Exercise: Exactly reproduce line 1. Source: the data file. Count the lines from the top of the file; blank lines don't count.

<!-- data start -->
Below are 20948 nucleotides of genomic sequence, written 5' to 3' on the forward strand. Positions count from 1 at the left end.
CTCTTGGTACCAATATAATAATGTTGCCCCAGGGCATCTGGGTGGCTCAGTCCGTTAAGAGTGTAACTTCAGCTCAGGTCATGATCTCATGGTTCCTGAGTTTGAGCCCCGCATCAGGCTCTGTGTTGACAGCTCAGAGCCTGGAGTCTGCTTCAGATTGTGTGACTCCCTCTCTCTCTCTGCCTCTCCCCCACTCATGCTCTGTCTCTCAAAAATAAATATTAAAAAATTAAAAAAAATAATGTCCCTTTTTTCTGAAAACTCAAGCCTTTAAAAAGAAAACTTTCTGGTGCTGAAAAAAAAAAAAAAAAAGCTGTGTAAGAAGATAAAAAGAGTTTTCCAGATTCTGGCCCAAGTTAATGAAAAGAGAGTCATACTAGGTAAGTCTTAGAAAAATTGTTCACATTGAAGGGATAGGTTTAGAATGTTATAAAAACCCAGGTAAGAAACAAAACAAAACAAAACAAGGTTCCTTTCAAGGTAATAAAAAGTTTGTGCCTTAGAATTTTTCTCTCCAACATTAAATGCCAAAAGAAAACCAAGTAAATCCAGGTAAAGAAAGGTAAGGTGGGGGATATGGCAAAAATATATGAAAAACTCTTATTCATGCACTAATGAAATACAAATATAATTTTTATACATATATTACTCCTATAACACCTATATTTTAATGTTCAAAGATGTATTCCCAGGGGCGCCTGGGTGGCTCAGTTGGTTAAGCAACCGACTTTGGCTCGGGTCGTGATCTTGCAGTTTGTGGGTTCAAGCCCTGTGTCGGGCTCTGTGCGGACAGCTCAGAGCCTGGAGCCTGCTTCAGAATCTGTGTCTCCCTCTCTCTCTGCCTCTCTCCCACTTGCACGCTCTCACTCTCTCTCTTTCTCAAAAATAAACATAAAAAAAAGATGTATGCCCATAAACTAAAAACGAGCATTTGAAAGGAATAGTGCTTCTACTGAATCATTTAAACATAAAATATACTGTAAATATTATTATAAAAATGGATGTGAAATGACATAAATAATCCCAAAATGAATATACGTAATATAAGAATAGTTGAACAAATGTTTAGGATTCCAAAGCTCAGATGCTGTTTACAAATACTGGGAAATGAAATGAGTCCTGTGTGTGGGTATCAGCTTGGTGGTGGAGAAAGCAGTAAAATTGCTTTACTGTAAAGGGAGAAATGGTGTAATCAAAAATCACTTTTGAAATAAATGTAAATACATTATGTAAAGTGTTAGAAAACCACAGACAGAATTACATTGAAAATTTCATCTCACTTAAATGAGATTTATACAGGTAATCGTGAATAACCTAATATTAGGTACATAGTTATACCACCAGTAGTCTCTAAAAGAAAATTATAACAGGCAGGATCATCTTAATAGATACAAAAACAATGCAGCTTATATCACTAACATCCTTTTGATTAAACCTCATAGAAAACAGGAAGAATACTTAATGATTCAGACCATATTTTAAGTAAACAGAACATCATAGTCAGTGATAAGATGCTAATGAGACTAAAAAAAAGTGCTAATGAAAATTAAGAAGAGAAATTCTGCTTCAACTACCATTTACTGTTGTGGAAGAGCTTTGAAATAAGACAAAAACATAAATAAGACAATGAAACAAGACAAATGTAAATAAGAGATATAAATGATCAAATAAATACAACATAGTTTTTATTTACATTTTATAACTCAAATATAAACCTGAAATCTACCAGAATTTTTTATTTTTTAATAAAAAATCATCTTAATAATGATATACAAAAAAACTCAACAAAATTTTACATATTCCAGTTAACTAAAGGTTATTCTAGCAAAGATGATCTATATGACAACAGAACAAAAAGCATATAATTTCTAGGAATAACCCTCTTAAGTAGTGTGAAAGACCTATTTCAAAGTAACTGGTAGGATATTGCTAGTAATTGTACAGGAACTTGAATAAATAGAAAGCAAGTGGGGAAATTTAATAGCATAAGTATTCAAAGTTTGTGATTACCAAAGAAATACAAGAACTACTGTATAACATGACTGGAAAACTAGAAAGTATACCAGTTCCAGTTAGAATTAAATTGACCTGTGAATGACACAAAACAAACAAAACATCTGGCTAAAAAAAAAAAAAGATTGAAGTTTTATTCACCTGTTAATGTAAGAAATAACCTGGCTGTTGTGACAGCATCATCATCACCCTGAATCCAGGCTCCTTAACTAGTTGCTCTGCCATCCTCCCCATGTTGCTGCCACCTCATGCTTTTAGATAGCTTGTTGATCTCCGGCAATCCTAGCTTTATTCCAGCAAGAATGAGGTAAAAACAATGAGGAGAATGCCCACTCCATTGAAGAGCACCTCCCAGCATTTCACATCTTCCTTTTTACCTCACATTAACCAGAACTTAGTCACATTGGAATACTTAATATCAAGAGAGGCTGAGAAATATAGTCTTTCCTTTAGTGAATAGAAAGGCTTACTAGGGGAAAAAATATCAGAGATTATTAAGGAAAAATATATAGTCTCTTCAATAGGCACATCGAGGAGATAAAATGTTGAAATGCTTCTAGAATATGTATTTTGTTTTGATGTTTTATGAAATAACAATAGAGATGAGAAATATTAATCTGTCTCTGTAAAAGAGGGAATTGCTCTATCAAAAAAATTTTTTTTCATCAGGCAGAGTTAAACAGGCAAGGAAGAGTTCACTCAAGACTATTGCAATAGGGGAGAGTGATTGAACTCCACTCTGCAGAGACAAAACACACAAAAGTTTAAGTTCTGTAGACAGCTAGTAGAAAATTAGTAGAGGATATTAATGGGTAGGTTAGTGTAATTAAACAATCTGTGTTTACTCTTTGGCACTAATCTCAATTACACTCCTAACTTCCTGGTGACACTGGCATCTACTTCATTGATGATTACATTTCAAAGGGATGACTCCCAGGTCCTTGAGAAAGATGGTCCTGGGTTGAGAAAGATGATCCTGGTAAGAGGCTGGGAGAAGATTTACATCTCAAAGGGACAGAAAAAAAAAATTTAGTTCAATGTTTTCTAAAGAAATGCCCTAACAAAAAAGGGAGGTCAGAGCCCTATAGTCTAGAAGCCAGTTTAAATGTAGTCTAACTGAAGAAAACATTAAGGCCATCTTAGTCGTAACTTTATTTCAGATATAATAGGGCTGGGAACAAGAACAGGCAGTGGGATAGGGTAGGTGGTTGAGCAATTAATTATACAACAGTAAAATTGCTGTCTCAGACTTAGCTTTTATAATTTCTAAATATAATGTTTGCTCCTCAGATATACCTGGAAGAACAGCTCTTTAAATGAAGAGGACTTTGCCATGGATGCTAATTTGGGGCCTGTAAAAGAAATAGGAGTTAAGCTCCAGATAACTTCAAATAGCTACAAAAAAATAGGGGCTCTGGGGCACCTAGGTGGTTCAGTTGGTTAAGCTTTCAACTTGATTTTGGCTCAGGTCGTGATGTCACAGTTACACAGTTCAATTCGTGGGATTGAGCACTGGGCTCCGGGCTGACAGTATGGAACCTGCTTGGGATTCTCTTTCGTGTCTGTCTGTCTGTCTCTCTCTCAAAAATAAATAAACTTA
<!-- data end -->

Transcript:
Below are 20948 nucleotides of genomic sequence, written 5' to 3' on the forward strand. Positions count from 1 at the left end.